I recently promised to report back on any answers that I received, to the question that I posed towards my Christian friends. Well, I have had my first answer and it is from Father Gerry O’Connor. I’ve met with Father Gerry before and he’s an absolute gentleman (although we have some differing views on Christianity).
Father Gerry is a Redemptorist Roman Catholic priest. He’s also a leading figure within the Association of Catholic Priests. As such, Father Gerry is a person of substance who is no stranger to debate and is very knowledgable about the teachings of Jesus.
As a quick reminder, the question I had asked was:
Is there any teaching of Jesus Christ, which is neither immoral nor a banal plagiarism of pre-existing messages?
I had suggested that all of the admirable teachings of Jesus were simple restatements of existing ethics, which would have been familiar to most people at the time. Furthermore, I also suggested that everything Jesus taught which was genuinely novel and original, was at the same time grossly immoral. As such, my hypothesis is that all of the moral teachings of Jesus are either totally unethical or else banal plagiarisms. Hardly the stuff of an omniscient and divine creator of the universe.
John: Can you help? I’m interested to know if there’s an answer to this honest question about Christianity.
Father Gerry: Jesus completes the portrait of God, the earlier gurus & prophets etc. all contributed with their artistic and handy work to the portrait.
John: Thanks Gerry. I think I’ve covered that point in terms of Jesus as the Messiah that fulfils the Jewish prophecies. Do you agree?
Father Gerry: That’s certainly part of the narrative.
John: You agree then that the ministry of Jesus contained only immorality and banal plagiarism … or if not … what did I miss?
Father Gerry: I don’t agree – can I suggest you read Raymond Browne’s Birth and Death of a Messiah and Meir’s series Marginal Jew.
John: Thanks Gerry. I’ve read the entire New Testament more than once. Which verses are neither immoral nor banal plagiarism?
Father Gerry: What academic tools did you use in your several readings of the New Testament?
John: I assumed that god wants to say something to me in scripture and that I’m capable of basic comprehension, then I read it. Are you suggesting Gerry that you are aware of some secret code, without which the real meaning of scripture will escape me? By the way, if you are aware of any verses that are neither banal plagiarism nor immoral … perhaps you could just tell me?
Father Gerry: No John. I read scripture to be nourished and inspired. You read it as an opponent of religion, so as to ridicule.
John: I’m not ridiculing. I’m asking a simple question. Which verses are neither plagiarism nor immoral? Do you have an answer?
Father Gerry: You don’t believe in God so why try to lure me into a conversation about god speaking to you? To hear you have to listen. The first act of love is listening.
John: Okay … well then perhaps you could listen to the question I’m asking and make an effort to offer an answer?
Father Gerry: We cannot go through the New Testament line by line on Twitter.
John: I’m not asking you to. I’m asking you to refer to one single verse or teaching that isn’t either immoral or plagiarism.
Father Gerry: To argue that to love your neighbour is immoral is just not reasonable – and I am not giving time to such assertions.
John: I didn’t argue that such a teaching is immoral. I argued that it is a banal plagiarism of Rabbi Hillel. If Jesus is divine and “completes a portrait of god”, shouldn’t we be surprised that he has nothing original to say?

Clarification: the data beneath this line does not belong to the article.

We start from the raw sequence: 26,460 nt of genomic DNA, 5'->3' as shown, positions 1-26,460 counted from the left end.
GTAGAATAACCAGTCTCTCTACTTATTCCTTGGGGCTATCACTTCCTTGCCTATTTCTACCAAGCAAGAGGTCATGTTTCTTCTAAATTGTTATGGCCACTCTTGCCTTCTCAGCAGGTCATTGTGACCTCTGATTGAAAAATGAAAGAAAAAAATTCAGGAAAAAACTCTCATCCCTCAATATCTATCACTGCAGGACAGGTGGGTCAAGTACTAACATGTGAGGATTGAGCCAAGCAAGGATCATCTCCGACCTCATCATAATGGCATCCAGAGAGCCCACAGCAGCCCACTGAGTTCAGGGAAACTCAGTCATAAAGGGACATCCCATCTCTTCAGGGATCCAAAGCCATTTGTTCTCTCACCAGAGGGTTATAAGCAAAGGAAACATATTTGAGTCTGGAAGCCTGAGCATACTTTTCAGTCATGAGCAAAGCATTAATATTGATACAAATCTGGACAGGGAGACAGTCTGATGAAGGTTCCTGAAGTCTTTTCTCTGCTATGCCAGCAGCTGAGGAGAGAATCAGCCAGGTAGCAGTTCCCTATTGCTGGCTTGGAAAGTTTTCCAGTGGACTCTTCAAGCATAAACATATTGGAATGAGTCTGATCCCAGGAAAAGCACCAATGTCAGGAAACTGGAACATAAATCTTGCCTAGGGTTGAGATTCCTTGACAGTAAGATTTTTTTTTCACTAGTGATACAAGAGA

Father Gerry: The need was not for originality, as revelation pre-existed Jesus. You are obsessed about particular words or texts without an openness to link word and deed and mission – the indiscriminate divine welcome characterises the reign of God as shared by Jesus.
John: I’m not obsessed. I just asked a simple question about originality and you’ve now (eventually) confirmed there is none. It has come to something when reading the gospels and asking simple questions, elicits criticism from priests.
Father Gerry: You are very like the Vatican of old with its focus on moral teaching, there is more to religion than moral teaching. Jesus shared the moral teaching long established and referenced in the Old Testament in a culturally relevant way connecting with ordinary people’s daily lives.
John: I didn’t said that religion is limited only to moral teaching. It’s true though that my question relates to the moral teaching of Jesus (I didn’t think this area was out of bounds). So you accept Jesus offered no novel or original moral teaching … rather, Jesus presented old ideas again in a different context. Correct?
Father Gerry: Jesus through teaching, action and deed completed a portrait of God.
John: Yes. You’ve said that. You’ve also said that this was simply a re-statement of Old Testament ideas in a contemporary context. Correct?
This was the end of the discussion. I don’t think we managed to find any moral teaching of Jesus that wasn’t already well understood in the region before Jesus was born. The implication of this is that the creator of the universe spent three years teaching morals to humanity, without managing to offer a single original ethical thought. In fact, he met a population within which slavery, homophobia and misogyny were endemic and managed to leave humanity with a New Testament that is replete with new pro-slavery, homophobic and misogynist verses.
Jesus was indeed completing the “portrait of a god” … but the god that he depicted seems to have a lot in common with the prejudices and bigotries that were commonplace in the Middle East during the Iron Age. This is a very strange source from which to plagiarise.
National Committee, Atheist Ireland
Secretary, Atheist Alliance International